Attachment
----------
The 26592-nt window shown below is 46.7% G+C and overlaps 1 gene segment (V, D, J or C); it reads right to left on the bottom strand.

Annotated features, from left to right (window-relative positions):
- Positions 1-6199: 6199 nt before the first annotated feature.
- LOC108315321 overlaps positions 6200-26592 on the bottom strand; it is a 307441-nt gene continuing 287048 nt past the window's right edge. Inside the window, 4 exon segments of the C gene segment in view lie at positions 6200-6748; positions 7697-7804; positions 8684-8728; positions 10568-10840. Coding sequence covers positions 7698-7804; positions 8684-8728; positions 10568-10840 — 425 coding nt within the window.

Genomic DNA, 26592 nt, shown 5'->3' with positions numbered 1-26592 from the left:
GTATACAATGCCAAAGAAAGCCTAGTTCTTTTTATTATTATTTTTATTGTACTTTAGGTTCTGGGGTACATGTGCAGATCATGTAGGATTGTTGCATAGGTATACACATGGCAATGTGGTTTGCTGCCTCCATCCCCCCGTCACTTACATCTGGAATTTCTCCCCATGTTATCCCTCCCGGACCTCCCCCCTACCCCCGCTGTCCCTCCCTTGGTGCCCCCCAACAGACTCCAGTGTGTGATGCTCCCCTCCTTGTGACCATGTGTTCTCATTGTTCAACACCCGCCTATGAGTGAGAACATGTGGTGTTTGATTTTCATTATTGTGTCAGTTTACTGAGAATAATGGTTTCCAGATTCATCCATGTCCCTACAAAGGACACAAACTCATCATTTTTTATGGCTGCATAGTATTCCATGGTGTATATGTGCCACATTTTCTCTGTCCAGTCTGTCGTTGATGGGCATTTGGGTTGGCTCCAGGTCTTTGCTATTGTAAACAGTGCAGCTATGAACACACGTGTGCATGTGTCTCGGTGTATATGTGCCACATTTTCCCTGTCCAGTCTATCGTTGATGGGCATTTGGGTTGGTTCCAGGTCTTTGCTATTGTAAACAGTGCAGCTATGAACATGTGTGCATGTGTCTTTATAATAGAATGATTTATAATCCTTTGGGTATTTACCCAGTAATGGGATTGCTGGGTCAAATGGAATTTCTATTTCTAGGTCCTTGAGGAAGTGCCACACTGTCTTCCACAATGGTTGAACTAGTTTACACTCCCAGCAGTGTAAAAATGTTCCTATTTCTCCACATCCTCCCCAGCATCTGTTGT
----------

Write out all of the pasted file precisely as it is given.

The 26592-nt window shown below is 46.7% G+C and overlaps 1 gene segment (V, D, J or C); it reads right to left on the bottom strand.

Annotated features, from left to right (window-relative positions):
- Positions 1-6199: 6199 nt before the first annotated feature.
- LOC108315321 overlaps positions 6200-26592 on the bottom strand; it is a 307441-nt gene continuing 287048 nt past the window's right edge. Inside the window, 4 exon segments of the C gene segment in view lie at positions 6200-6748; positions 7697-7804; positions 8684-8728; positions 10568-10840. Coding sequence covers positions 7698-7804; positions 8684-8728; positions 10568-10840 — 425 coding nt within the window.

Genomic DNA, 26592 nt, shown 5'->3' with positions numbered 1-26592 from the left:
GTATACAATGCCAAAGAAAGCCTAGTTCTTTTTATTATTATTTTTATTGTACTTTAGGTTCTGGGGTACATGTGCAGATCATGTAGGATTGTTGCATAGGTATACACATGGCAATGTGGTTTGCTGCCTCCATCCCCCCGTCACTTACATCTGGAATTTCTCCCCATGTTATCCCTCCCGGACCTCCCCCCTACCCCCGCTGTCCCTCCCTTGGTGCCCCCCAACAGACTCCAGTGTGTGATGCTCCCCTCCTTGTGACCATGTGTTCTCATTGTTCAACACCCGCCTATGAGTGAGAACATGTGGTGTTTGATTTTCATTATTGTGTCAGTTTACTGAGAATAATGGTTTCCAGATTCATCCATGTCCCTACAAAGGACACAAACTCATCATTTTTTATGGCTGCATAGTATTCCATGGTGTATATGTGCCACATTTTCTCTGTCCAGTCTGTCGTTGATGGGCATTTGGGTTGGCTCCAGGTCTTTGCTATTGTAAACAGTGCAGCTATGAACACACGTGTGCATGTGTCTCGGTGTATATGTGCCACATTTTCCCTGTCCAGTCTATCGTTGATGGGCATTTGGGTTGGTTCCAGGTCTTTGCTATTGTAAACAGTGCAGCTATGAACATGTGTGCATGTGTCTTTATAATAGAATGATTTATAATCCTTTGGGTATTTACCCAGTAATGGGATTGCTGGGTCAAATGGAATTTCTATTTCTAGGTCCTTGAGGAAGTGCCACACTGTCTTCCACAATGGTTGAACTAGTTTACACTCCCAGCAGTGTAAAAATGTTCCTATTTCTCCACATCCTCCCCAGCATCTGTTGT